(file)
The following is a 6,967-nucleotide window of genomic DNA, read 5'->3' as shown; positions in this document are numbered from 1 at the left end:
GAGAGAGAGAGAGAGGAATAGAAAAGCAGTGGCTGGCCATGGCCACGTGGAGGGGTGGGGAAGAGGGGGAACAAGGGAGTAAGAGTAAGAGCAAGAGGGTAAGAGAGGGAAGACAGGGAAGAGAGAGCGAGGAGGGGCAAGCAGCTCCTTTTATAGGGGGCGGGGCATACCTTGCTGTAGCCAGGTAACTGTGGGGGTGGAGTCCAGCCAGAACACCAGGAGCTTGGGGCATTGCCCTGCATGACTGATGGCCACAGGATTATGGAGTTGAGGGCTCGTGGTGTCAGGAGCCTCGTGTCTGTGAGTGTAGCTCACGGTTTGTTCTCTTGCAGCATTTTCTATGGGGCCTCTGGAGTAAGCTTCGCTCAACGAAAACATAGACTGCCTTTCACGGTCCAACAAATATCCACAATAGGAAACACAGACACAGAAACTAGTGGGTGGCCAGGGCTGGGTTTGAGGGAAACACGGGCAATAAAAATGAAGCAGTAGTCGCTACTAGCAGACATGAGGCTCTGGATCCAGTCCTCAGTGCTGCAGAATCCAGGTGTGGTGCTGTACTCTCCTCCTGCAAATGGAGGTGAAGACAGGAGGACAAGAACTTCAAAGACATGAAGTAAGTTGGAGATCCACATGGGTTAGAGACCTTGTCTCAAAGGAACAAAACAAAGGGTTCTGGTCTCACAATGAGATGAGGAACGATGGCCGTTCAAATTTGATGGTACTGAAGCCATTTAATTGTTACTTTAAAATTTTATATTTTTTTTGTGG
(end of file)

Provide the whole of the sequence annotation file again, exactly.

The following is a 6,967-nucleotide window of genomic DNA, read 5'->3' as shown; positions in this document are numbered from 1 at the left end:
GAGAGAGAGAGAGAGGAATAGAAAAGCAGTGGCTGGCCATGGCCACGTGGAGGGGTGGGGAAGAGGGGGAACAAGGGAGTAAGAGTAAGAGCAAGAGGGTAAGAGAGGGAAGACAGGGAAGAGAGAGCGAGGAGGGGCAAGCAGCTCCTTTTATAGGGGGCGGGGCATACCTTGCTGTAGCCAGGTAACTGTGGGGGTGGAGTCCAGCCAGAACACCAGGAGCTTGGGGCATTGCCCTGCATGACTGATGGCCACAGGATTATGGAGTTGAGGGCTCGTGGTGTCAGGAGCCTCGTGTCTGTGAGTGTAGCTCACGGTTTGTTCTCTTGCAGCATTTTCTATGGGGCCTCTGGAGTAAGCTTCGCTCAACGAAAACATAGACTGCCTTTCACGGTCCAACAAATATCCACAATAGGAAACACAGACACAGAAACTAGTGGGTGGCCAGGGCTGGGTTTGAGGGAAACACGGGCAATAAAAATGAAGCAGTAGTCGCTACTAGCAGACATGAGGCTCTGGATCCAGTCCTCAGTGCTGCAGAATCCAGGTGTGGTGCTGTACTCTCCTCCTGCAAATGGAGGTGAAGACAGGAGGACAAGAACTTCAAAGACATGAAGTAAGTTGGAGATCCACATGGGTTAGAGACCTTGTCTCAAAGGAACAAAACAAAGGGTTCTGGTCTCACAATGAGATGAGGAACGATGGCCGTTCAAATTTGATGGTACTGAAGCCATTTAATTGTTACTTTAAAATTTTATATTTTTTTTGTGG